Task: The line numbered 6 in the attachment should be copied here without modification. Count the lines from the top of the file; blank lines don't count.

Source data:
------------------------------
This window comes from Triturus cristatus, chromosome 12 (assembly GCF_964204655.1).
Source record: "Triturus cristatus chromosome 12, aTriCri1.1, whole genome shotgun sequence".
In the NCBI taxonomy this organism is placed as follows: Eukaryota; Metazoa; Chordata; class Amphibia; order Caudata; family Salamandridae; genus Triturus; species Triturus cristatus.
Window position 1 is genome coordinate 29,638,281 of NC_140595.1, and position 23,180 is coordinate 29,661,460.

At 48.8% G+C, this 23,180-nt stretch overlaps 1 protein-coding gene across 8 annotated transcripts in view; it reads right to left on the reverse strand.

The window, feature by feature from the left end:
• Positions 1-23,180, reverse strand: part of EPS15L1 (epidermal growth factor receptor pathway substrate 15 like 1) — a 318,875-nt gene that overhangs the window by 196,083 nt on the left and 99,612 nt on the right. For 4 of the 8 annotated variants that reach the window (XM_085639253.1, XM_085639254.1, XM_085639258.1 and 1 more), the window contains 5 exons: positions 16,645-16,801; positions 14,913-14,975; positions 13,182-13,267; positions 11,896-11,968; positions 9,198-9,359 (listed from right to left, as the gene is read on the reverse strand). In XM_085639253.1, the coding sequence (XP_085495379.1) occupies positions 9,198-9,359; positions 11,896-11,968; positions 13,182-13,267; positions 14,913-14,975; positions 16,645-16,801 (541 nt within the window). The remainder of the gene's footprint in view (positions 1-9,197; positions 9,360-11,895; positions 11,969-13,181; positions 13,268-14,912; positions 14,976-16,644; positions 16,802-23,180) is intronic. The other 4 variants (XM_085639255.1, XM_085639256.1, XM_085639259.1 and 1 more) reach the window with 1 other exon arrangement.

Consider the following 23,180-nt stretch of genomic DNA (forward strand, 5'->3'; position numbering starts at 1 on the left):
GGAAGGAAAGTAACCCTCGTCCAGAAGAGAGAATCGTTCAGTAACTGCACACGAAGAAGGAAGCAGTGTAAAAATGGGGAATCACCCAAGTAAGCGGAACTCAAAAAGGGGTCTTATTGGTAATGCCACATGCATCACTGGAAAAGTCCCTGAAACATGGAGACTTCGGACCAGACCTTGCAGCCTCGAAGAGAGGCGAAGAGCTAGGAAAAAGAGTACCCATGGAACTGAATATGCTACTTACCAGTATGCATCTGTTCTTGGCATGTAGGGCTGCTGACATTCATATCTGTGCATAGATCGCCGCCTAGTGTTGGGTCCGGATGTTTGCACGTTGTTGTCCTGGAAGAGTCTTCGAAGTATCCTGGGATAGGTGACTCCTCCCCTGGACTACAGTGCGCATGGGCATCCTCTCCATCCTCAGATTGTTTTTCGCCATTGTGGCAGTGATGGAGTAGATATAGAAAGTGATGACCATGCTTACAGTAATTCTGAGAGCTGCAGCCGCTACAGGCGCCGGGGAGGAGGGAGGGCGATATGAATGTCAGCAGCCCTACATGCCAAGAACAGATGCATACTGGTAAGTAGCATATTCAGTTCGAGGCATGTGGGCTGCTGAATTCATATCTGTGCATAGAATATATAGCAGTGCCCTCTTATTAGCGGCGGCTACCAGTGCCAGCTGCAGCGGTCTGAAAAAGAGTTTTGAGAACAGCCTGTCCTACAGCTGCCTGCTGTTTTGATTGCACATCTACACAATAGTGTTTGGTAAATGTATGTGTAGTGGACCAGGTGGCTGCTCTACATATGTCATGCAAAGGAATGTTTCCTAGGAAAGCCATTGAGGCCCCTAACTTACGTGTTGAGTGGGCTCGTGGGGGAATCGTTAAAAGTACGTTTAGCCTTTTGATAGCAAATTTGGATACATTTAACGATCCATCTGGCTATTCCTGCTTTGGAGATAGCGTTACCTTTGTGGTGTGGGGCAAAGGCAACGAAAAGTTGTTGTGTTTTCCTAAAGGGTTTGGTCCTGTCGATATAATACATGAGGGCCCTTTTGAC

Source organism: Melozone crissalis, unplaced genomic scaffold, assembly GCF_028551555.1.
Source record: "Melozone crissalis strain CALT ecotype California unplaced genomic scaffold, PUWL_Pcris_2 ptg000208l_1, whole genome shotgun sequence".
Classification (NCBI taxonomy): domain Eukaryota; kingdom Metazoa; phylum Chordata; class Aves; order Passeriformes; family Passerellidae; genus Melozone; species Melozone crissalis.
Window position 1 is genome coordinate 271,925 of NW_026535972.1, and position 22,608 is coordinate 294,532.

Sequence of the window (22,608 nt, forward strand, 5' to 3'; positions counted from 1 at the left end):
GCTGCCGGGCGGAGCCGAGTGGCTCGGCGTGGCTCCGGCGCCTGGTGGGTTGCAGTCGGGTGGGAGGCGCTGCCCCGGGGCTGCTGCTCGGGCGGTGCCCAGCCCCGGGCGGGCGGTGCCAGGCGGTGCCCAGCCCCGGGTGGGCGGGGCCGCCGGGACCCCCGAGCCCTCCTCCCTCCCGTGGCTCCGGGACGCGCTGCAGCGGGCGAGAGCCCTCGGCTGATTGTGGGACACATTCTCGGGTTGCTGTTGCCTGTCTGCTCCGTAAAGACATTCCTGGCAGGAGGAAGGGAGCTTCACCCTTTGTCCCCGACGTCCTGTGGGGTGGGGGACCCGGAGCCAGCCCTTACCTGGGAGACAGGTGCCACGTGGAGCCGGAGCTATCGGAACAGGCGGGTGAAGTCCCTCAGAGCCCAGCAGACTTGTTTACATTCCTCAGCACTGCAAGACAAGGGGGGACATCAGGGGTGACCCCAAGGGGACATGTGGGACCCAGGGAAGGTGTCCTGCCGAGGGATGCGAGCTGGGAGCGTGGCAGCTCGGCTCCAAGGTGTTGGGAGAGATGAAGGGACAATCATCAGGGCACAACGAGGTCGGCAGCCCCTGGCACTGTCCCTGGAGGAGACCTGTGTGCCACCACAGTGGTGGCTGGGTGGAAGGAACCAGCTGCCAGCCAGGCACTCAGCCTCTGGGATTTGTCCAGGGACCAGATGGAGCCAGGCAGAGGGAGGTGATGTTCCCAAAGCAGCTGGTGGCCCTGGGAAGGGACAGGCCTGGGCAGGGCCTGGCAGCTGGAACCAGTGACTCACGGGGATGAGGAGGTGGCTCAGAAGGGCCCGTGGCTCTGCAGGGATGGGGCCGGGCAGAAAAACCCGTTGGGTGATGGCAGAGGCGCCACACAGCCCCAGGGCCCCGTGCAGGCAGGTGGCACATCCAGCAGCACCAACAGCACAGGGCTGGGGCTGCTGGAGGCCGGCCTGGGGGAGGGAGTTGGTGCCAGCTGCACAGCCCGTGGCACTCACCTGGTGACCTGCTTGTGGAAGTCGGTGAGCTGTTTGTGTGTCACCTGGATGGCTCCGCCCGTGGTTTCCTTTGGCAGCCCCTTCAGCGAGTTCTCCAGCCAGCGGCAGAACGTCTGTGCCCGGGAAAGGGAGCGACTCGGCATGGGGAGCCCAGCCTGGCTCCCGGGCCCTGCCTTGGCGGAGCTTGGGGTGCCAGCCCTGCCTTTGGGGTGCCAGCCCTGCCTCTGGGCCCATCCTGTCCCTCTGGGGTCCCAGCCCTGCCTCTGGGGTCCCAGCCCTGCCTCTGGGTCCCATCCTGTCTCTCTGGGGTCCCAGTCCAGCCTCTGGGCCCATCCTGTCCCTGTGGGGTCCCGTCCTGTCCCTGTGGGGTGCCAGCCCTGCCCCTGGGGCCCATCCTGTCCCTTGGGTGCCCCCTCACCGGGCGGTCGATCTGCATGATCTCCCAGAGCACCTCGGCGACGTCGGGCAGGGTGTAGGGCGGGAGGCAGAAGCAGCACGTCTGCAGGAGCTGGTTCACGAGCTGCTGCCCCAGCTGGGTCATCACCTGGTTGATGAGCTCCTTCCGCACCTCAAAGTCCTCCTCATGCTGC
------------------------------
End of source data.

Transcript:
The window, feature by feature from the left end: